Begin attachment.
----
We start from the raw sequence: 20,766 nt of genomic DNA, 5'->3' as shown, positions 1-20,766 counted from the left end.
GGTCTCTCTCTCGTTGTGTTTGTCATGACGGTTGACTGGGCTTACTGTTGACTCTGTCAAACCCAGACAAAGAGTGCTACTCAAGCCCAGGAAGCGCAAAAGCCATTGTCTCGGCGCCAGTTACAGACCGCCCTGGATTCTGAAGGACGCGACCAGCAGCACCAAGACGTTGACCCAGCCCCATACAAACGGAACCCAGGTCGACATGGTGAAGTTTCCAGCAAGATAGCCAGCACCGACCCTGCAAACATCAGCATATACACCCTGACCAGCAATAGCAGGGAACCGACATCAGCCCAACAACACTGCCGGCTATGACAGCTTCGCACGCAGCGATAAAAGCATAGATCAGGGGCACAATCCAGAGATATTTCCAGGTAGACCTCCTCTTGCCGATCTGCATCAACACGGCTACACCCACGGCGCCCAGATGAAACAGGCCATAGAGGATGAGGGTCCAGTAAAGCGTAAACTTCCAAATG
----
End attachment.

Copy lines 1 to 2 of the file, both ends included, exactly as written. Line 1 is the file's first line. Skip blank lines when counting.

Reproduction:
We start from the raw sequence: 20,766 nt of genomic DNA, 5'->3' as shown, positions 1-20,766 counted from the left end.
GGTCTCTCTCTCGTTGTGTTTGTCATGACGGTTGACTGGGCTTACTGTTGACTCTGTCAAACCCAGACAAAGAGTGCTACTCAAGCCCAGGAAGCGCAAAAGCCATTGTCTCGGCGCCAGTTACAGACCGCCCTGGATTCTGAAGGACGCGACCAGCAGCACCAAGACGTTGACCCAGCCCCATACAAACGGAACCCAGGTCGACATGGTGAAGTTTCCAGCAAGATAGCCAGCACCGACCCTGCAAACATCAGCATATACACCCTGACCAGCAATAGCAGGGAACCGACATCAGCCCAACAACACTGCCGGCTATGACAGCTTCGCACGCAGCGATAAAAGCATAGATCAGGGGCACAATCCAGAGATATTTCCAGGTAGACCTCCTCTTGCCGATCTGCATCAACACGGCTACACCCACGGCGCCCAGATGAAACAGGCCATAGAGGATGAGGGTCCAGTAAAGCGTAAACTTCCAAATG